5. Basophils

    • Basic Function: Basophils are also recognized to play a role in parasite defense and allergic reactions. They release several proteins that increase vascular permeation and regulation of the inflammatory process.
    • Role in PRP: The role of Basophils for PRP are relatively unknown. Basophils are known to secrete pro inflammatory cytokines but little is known if these are beneficial or detrimental to a PRP sample.

What is the bottom line?

With the current knowledge and research surrounding White Blood Cells, it is generally understood that a PRP sample should include an increase in Monocytes and a decrease in Neutrophils. Knowledge regarding the role of Lymphocytes, Eosinophils and Basophils in PRP is still limited, therefore absolute decisions on their inclusion or exclusion cannot be made. But as our understanding of White Blood Cells and their roles in PRP continue to evolve, formulations of PRP in the future may change to treat a specific condition, moving this from a personalized medicine to a precision medicine.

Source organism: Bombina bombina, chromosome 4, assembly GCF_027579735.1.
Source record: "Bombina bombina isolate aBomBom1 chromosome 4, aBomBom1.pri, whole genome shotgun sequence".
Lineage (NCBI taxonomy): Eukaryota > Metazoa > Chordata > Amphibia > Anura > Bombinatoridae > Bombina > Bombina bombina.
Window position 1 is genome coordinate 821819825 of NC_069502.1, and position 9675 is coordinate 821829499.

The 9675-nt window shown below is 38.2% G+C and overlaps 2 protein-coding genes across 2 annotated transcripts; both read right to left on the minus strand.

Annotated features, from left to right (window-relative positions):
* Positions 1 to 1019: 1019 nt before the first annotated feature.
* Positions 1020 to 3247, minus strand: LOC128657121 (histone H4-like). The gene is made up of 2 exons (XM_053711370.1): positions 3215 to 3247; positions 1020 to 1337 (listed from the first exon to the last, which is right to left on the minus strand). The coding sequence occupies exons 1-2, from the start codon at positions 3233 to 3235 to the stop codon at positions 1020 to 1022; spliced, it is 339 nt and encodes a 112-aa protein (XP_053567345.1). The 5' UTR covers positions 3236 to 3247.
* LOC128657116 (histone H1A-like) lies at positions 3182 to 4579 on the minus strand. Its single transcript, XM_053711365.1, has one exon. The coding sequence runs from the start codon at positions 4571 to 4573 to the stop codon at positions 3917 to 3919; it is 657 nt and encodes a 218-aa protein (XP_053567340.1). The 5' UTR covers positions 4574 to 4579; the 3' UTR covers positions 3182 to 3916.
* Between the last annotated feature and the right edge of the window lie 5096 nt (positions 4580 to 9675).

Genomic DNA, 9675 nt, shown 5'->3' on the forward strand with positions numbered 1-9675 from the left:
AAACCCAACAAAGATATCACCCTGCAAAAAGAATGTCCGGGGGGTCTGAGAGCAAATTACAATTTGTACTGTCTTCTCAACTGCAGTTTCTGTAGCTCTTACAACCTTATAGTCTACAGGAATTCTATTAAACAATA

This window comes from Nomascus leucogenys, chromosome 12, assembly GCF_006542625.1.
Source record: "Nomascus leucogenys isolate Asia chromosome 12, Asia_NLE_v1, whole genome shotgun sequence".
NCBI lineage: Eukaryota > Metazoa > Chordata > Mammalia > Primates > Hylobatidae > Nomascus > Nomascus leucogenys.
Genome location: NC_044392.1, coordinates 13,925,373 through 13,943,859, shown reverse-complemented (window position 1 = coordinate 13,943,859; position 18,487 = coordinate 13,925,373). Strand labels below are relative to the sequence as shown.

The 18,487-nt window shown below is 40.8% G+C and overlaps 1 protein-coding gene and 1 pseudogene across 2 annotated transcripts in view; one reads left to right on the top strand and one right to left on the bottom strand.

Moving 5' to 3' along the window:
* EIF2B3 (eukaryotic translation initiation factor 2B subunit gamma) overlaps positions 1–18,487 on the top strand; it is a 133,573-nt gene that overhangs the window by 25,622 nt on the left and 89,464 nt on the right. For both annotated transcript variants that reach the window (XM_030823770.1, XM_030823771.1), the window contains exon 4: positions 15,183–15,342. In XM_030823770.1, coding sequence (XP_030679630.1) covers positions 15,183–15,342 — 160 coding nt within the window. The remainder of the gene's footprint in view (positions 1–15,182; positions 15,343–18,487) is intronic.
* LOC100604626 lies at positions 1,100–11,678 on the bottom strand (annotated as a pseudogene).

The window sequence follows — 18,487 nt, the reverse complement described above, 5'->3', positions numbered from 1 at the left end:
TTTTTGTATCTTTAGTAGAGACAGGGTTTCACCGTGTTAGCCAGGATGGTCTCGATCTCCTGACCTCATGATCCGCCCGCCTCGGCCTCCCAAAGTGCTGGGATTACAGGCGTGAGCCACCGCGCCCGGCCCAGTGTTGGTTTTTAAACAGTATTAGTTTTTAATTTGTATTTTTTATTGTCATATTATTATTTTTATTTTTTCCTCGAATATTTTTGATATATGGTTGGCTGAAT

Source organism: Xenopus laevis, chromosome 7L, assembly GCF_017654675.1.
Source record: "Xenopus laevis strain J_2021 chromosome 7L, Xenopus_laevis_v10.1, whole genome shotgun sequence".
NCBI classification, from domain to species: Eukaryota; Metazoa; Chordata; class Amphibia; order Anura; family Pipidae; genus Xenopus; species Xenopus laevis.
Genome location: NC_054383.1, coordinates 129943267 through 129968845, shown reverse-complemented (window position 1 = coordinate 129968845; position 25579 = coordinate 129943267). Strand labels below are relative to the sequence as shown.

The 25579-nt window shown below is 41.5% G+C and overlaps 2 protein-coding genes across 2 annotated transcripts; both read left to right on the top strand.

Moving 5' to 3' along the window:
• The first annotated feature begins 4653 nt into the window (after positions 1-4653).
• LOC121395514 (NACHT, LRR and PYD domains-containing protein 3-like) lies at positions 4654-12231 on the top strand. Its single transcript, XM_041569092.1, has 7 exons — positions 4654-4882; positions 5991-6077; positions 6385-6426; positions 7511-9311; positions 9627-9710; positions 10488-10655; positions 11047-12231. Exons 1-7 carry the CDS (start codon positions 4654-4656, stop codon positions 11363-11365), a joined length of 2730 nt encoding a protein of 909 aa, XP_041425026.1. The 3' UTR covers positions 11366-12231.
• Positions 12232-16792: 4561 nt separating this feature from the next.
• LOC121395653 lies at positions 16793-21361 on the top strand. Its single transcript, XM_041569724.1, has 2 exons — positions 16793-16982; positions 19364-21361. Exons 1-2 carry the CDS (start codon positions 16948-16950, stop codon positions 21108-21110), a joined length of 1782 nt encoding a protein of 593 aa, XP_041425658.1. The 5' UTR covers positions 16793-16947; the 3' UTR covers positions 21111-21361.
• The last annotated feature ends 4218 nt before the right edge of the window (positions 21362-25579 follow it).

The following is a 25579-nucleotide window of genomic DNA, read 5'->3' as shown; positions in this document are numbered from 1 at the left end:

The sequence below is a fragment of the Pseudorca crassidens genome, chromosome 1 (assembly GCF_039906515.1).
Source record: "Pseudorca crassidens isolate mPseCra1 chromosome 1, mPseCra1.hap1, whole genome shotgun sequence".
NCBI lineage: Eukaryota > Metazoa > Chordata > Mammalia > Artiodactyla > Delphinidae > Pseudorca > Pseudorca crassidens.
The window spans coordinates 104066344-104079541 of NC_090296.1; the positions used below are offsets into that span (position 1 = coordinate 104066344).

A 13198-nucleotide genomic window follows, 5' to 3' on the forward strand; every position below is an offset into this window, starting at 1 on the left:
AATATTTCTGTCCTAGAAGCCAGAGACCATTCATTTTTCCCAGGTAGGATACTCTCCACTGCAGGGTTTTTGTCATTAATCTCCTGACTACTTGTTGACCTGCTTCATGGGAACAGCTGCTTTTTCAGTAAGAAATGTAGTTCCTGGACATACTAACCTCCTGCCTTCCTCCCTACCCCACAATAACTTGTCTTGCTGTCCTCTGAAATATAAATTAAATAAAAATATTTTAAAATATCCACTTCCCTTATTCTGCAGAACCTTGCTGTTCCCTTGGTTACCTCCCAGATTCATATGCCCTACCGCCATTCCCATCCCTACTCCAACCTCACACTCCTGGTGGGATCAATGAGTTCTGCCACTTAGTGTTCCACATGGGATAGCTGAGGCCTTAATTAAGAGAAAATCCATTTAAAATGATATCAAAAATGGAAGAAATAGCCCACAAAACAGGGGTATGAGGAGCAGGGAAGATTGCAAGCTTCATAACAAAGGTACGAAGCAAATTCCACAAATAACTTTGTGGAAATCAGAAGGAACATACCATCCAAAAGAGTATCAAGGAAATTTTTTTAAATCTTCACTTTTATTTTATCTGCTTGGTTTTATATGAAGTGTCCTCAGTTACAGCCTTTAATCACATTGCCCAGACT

Stay tuned for our next blog where we will answer your questions about Platelet Rich Plasma. To submit a question for our next blog, email




  1. Mayadas, T. N., Cullere, X., & Lowell, C. A. (2014). The Multifaceted Functions of Neutrophils. Annual Review of Pathology, 9, 181–218.
  2. Helen L. Wright, Robert J. Moots, Roger C. Bucknall, Steven W. Edwards; Neutrophil function in inflammation and inflammatory diseases. Rheumatology (Oxford) 2010; 49 (9): 1618-1631. doi: 10.1093/rheumatology/keq045
  3. Nichols, B. A., Bainton, D. F., & Farquhar, M. G. (1971). DIFFERENTIATION OF MONOCYTES : Origin, Nature, and Fate of Their Azurophil Granules. The Journal of Cell Biology, 50(2), 498–515.
  4. Sundman, E.A. et al. (2013). The Anti-inflammatory and Matrix Restorative Mechanisms of Platelet-Rich Plasma in Osteoarthritis. The American Journal of Sports Medicine.Vol 42, Issue 1, pp. 35 – 41